During her time there, Ryan made a series of works that responded to Hepworth’s sculpture, the Cornish landscape and to her own interests in interior and exterior forms, identity and place. A number of these pieces have since joined existing works by the artist in the Tate collection and Arts Council Collection.

In 2017 Ryan undertook a residency at The Art House in Wakefield. As part of the residency, The Art House and The Hepworth Wakefield co-commissioned a new work inspired by Hepworth. 

Particles (2017) by Veronica RyanThe Hepworth Wakefield

This new work Particles was developed as part of The Art House Change Makers residency programme with support from the Yorkshire Sculpture Park and The Hepworth Wakefield. Particles was displayed in the exhibition Masterpieces by Barbara Hepworth in 2017.

Find out more about Ryan's sculptural practice in this interview during her 2017 residency at The Art House.

Between Two Bodies (2020) by Rosanne RobertsonThe Hepworth Wakefield

Rosanne Robertson (b. Sunderland, 1984).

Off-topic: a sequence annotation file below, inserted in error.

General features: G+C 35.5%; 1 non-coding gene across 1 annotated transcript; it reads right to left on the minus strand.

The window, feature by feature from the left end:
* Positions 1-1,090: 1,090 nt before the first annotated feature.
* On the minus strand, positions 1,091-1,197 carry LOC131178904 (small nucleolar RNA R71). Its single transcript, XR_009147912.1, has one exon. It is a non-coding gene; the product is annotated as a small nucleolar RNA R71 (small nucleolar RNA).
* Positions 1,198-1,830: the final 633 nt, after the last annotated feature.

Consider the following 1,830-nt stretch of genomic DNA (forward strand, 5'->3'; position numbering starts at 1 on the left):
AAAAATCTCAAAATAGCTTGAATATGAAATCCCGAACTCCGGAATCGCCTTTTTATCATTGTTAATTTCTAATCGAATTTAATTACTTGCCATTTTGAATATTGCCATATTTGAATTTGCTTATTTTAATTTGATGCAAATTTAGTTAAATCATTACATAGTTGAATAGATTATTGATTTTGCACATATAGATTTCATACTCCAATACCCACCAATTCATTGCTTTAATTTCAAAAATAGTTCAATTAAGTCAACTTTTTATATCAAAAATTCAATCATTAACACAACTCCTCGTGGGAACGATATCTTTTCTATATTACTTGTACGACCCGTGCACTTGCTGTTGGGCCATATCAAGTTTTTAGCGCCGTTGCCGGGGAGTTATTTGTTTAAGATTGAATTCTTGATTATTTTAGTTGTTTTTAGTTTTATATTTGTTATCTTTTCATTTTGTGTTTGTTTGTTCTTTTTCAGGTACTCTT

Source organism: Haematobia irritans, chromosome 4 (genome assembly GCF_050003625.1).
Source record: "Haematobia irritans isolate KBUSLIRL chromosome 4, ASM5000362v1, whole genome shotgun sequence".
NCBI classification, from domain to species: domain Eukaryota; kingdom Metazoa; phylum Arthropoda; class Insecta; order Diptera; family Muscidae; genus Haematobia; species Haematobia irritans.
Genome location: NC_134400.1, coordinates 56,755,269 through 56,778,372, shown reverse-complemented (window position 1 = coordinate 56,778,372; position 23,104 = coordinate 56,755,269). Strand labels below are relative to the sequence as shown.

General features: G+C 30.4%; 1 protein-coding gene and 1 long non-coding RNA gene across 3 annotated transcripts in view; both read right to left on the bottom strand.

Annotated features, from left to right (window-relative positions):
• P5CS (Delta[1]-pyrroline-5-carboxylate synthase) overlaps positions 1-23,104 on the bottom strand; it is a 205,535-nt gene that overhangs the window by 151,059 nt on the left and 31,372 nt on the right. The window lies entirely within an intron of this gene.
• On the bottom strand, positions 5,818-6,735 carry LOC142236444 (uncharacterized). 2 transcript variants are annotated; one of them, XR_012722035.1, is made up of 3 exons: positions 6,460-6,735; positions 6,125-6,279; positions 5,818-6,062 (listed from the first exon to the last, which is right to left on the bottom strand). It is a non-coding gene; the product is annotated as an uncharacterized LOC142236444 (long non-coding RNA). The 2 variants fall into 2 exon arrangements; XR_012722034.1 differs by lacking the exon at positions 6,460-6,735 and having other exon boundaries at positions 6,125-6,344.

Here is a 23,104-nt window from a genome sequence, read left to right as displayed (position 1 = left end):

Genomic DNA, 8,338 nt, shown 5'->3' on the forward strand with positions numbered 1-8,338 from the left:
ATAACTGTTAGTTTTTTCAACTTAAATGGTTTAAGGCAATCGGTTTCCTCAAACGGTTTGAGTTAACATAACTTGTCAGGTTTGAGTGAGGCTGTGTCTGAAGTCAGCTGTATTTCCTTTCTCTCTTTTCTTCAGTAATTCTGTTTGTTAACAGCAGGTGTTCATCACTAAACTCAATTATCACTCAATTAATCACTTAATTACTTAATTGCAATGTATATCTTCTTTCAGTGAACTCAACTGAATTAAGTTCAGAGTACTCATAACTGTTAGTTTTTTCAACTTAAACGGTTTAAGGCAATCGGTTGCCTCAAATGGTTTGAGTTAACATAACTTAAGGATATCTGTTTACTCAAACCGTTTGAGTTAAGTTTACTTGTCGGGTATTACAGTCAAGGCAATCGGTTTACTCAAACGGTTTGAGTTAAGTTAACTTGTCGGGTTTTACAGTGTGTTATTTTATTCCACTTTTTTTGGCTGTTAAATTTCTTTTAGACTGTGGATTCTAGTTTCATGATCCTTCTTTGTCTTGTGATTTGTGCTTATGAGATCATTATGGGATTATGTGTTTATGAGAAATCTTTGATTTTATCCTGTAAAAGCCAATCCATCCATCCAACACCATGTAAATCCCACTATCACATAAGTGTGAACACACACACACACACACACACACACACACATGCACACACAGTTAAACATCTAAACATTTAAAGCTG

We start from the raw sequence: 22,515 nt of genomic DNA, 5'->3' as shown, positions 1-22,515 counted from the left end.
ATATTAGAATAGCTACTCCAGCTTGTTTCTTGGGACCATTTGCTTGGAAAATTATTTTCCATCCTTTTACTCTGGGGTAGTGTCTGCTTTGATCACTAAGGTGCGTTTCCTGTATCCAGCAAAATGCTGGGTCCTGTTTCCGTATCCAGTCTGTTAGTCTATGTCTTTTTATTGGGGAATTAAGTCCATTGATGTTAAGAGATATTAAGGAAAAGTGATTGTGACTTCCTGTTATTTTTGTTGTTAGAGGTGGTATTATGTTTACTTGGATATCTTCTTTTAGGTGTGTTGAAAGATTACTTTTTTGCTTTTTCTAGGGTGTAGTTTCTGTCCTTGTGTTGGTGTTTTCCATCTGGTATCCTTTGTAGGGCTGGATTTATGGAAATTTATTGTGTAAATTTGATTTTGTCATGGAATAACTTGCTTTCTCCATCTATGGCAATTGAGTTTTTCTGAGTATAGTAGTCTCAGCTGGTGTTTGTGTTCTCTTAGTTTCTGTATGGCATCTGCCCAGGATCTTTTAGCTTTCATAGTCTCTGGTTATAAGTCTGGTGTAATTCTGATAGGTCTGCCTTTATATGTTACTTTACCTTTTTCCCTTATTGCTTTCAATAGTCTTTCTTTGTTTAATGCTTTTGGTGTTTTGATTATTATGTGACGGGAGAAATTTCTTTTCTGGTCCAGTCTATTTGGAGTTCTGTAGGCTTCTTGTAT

Robertson’s practice spans sculpture, photography, drawing and performance to explore the boundaries of the human body and its environment. In 2019 Robertson was one of five Associate Artists selected as part of Yorkshire Sculpture International. Paired with The Hepworth Wakefield, their body of work created during this period titled Stone (Butch) was exhibited within the display of work by Barbara Hepworth. 

Robertson, like Barbara Hepworth, is interested in the physical relationship between the body and the landscape. Stone (Butch) explored gender and sexuality in the natural landscape of West Yorkshire, with a new film work and surface casts of the Bridestone rock formations.

In this video find out more about Rosanne Robertson's 2019 work Stone Butch, created as part of  Yorkshire Sculpture International.

Between Two Bodies and The Island by Rosanne RobertsonThe Hepworth Wakefield